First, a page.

Seedlings: Where Babies Learn to Play. Like, Actually Play.

"There’s a little studio in a strip mall on Topsail Road where babies learn to play. Like, actually play. They learn to use their senses without technology and it is delightfully refreshing."

Fresh out of the womb, my son was hypnotized by the entrancing screen. We tried to keep monitors to a minimum but sleepless nights seemed easier with the familiar cast of Friends bickering in the background.

Every visitor had their own magic light box and everywhere the baby turned, there was an iPhone in his face snapping pics of his every move. Like his parents, screens became familiar and every time he entered a new space, he scanned the room until he found the magic box. Let’s face it, it’s pretty hard to totally eliminate screens. So, I set out for a solution and that’s when I found Seedlings.

There’s a little studio in a strip mall on Topsail Road where babies learn to play. Like, actually play. They learn to use their senses without technology and it is delightfully refreshing.

Seedlings is the brain child of Roxanne Jaml. After teaching primary school in the Middle East for three years, Jaml moved home to Newfoundland with her Syrian husband Tarek, their baby Laila and another baby on the way. The Jaml’s second child, Jude was born in St.John’s…just 364 days after his big sister Laila.

The growing family was busy getting resettled and Jaml says life was hectic. “As a mom, you’re so busy. We have a million things to do and we wear a million hats. It can be really overwhelming. We are constantly wondering if we are doing the best. I was one of those moms, worrying if I was playing with them enough.” That’s when she decided to open a childhood development centre.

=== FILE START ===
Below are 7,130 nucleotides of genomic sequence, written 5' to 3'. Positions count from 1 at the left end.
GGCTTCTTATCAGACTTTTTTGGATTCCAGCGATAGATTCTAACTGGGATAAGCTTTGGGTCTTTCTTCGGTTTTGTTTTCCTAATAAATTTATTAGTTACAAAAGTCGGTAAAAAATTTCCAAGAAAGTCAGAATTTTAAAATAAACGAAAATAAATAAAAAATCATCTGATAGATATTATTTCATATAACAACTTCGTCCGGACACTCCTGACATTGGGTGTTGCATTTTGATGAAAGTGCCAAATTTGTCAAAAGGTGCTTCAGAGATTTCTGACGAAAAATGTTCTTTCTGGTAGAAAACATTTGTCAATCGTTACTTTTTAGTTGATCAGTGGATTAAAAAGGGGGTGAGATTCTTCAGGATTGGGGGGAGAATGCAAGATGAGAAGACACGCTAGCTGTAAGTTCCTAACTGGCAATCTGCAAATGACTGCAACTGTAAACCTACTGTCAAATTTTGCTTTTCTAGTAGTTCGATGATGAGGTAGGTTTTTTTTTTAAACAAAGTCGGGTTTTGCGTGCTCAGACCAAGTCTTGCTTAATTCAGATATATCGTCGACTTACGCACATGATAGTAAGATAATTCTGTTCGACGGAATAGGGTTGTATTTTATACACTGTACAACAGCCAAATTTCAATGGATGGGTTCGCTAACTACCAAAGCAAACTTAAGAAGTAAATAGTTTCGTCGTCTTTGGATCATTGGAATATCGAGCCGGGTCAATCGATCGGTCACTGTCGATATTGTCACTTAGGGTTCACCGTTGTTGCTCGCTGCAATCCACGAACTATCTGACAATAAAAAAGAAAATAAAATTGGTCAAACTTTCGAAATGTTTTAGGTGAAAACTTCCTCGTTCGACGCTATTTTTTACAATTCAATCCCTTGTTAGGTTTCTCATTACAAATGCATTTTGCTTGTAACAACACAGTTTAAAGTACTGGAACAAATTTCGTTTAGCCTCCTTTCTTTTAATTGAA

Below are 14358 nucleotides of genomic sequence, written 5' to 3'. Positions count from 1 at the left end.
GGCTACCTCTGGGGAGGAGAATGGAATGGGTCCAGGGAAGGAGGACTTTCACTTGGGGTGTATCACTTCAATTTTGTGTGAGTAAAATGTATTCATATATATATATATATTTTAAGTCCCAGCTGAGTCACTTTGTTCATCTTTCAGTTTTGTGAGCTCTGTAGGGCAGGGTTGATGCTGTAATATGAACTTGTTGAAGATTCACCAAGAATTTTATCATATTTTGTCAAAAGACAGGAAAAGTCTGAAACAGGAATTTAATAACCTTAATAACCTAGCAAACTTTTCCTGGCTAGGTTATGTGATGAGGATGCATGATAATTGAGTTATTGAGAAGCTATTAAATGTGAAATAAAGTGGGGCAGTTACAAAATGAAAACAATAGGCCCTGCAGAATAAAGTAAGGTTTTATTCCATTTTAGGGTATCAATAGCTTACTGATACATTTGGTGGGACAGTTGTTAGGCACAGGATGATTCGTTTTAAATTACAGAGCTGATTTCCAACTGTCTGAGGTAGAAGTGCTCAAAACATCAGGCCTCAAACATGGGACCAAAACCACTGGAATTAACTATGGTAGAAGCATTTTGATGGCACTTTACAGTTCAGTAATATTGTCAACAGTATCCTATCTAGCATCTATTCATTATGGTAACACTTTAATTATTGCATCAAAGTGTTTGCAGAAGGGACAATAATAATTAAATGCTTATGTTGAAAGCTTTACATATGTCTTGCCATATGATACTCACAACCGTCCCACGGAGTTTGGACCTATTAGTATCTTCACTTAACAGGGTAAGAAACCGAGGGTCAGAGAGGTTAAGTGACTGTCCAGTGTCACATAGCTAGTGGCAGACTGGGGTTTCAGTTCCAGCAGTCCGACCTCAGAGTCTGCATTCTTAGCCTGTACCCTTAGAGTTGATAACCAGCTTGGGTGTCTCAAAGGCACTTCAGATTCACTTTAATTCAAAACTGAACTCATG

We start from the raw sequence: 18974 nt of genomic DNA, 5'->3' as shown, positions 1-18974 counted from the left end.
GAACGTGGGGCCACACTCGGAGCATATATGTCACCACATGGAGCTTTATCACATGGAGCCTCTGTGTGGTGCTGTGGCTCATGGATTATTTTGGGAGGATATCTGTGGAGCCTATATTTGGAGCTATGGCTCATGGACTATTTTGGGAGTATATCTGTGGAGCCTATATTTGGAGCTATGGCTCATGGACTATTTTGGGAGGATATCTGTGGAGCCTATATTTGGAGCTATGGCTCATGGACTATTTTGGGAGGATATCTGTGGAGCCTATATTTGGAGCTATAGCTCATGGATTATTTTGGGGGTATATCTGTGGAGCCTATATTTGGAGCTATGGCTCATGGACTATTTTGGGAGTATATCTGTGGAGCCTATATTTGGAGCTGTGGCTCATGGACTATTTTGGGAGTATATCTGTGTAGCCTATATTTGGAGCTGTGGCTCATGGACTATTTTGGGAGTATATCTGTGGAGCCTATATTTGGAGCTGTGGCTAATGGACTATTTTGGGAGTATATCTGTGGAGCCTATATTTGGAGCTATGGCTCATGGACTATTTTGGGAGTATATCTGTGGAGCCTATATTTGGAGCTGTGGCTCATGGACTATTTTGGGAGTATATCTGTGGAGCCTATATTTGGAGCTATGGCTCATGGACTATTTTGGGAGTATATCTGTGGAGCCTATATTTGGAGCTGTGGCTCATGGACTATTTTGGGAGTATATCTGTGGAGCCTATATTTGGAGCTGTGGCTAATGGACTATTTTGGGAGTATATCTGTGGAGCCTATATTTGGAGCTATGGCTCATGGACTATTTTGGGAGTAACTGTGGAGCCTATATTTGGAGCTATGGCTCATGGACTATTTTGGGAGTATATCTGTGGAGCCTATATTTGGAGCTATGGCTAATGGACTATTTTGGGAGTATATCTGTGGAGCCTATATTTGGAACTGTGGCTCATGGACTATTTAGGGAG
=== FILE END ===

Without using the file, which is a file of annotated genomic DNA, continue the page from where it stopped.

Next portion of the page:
With help from local singer and actor, Claire Rouleau, Jaml designed a program where babies learn through music and play. When Ms. Claire and Ms.Roxanne start singing, the crybabies are silenced…it’s like magic. And these gals are more than magicians with pretty voices…they both have formal educations in child and youth development.

It’s a simple place. The centre isn’t cluttered with busy toys. There are jars filled with lemon, cinnamon, and maple extracts for the babies to smell, pans of warm and cold water for them to splash their hands in, a colourful parachute that the grownups fly above the babies and small percussion instruments that they can use with a little help.

“We try to focus a lot of the elements of learning through sensory experiences,” says Jaml, “anything from visual stimulation to the feelings. We try to stimulate the five senses.”

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Seedlings has been opened in St.John’s for two years and Jaml has added another little seedling to her own clan. Baby Rami is just a few months old. With three kids now under the age of three, Jaml still finds time to run a business and help out in the community. She’s developing a program for the Syrian refugee kids who now call Newfoundland their home.

“We wondered how we could give back because we are so closely tied to the cause,” says Jaml who has family still living in Syria. “It will be a heavy focus on language development as well as sensory development so, that’s something that’s up and coming in the next couple of months.”

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